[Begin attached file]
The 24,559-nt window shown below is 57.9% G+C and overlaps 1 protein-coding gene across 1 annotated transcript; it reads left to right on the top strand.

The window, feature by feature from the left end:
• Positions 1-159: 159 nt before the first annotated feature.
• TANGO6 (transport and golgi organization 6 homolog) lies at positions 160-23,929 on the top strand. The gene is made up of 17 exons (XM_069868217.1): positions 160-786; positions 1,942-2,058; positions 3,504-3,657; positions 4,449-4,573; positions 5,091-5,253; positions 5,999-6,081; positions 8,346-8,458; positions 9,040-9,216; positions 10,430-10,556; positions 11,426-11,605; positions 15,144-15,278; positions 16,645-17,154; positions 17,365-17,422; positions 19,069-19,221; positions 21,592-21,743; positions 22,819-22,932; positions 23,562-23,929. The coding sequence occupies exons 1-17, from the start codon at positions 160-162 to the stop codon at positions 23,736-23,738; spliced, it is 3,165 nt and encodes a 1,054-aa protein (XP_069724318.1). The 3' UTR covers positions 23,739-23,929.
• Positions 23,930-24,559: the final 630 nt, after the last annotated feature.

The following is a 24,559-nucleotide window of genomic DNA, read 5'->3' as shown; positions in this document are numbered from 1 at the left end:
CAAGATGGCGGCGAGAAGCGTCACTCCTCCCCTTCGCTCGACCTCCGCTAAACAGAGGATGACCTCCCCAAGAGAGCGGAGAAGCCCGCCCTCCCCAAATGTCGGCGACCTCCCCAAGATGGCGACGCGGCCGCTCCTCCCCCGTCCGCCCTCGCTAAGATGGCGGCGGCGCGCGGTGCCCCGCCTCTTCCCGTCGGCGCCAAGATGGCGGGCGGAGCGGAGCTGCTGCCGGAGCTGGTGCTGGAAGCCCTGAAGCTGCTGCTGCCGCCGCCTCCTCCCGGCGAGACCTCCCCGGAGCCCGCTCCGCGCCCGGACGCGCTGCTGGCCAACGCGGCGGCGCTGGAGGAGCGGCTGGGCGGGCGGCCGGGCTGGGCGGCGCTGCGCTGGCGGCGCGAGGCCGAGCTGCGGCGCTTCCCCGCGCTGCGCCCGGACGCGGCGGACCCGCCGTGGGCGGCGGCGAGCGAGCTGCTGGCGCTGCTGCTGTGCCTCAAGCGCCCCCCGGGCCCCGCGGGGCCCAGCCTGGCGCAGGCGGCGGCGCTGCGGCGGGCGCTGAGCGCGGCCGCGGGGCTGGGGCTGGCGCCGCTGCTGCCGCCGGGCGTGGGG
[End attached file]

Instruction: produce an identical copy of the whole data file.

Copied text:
The 24,559-nt window shown below is 57.9% G+C and overlaps 1 protein-coding gene across 1 annotated transcript; it reads left to right on the top strand.

The window, feature by feature from the left end:
• Positions 1-159: 159 nt before the first annotated feature.
• TANGO6 (transport and golgi organization 6 homolog) lies at positions 160-23,929 on the top strand. The gene is made up of 17 exons (XM_069868217.1): positions 160-786; positions 1,942-2,058; positions 3,504-3,657; positions 4,449-4,573; positions 5,091-5,253; positions 5,999-6,081; positions 8,346-8,458; positions 9,040-9,216; positions 10,430-10,556; positions 11,426-11,605; positions 15,144-15,278; positions 16,645-17,154; positions 17,365-17,422; positions 19,069-19,221; positions 21,592-21,743; positions 22,819-22,932; positions 23,562-23,929. The coding sequence occupies exons 1-17, from the start codon at positions 160-162 to the stop codon at positions 23,736-23,738; spliced, it is 3,165 nt and encodes a 1,054-aa protein (XP_069724318.1). The 3' UTR covers positions 23,739-23,929.
• Positions 23,930-24,559: the final 630 nt, after the last annotated feature.

The following is a 24,559-nucleotide window of genomic DNA, read 5'->3' as shown; positions in this document are numbered from 1 at the left end:
CAAGATGGCGGCGAGAAGCGTCACTCCTCCCCTTCGCTCGACCTCCGCTAAACAGAGGATGACCTCCCCAAGAGAGCGGAGAAGCCCGCCCTCCCCAAATGTCGGCGACCTCCCCAAGATGGCGACGCGGCCGCTCCTCCCCCGTCCGCCCTCGCTAAGATGGCGGCGGCGCGCGGTGCCCCGCCTCTTCCCGTCGGCGCCAAGATGGCGGGCGGAGCGGAGCTGCTGCCGGAGCTGGTGCTGGAAGCCCTGAAGCTGCTGCTGCCGCCGCCTCCTCCCGGCGAGACCTCCCCGGAGCCCGCTCCGCGCCCGGACGCGCTGCTGGCCAACGCGGCGGCGCTGGAGGAGCGGCTGGGCGGGCGGCCGGGCTGGGCGGCGCTGCGCTGGCGGCGCGAGGCCGAGCTGCGGCGCTTCCCCGCGCTGCGCCCGGACGCGGCGGACCCGCCGTGGGCGGCGGCGAGCGAGCTGCTGGCGCTGCTGCTGTGCCTCAAGCGCCCCCCGGGCCCCGCGGGGCCCAGCCTGGCGCAGGCGGCGGCGCTGCGGCGGGCGCTGAGCGCGGCCGCGGGGCTGGGGCTGGCGCCGCTGCTGCCGCCGGGCGTGGGG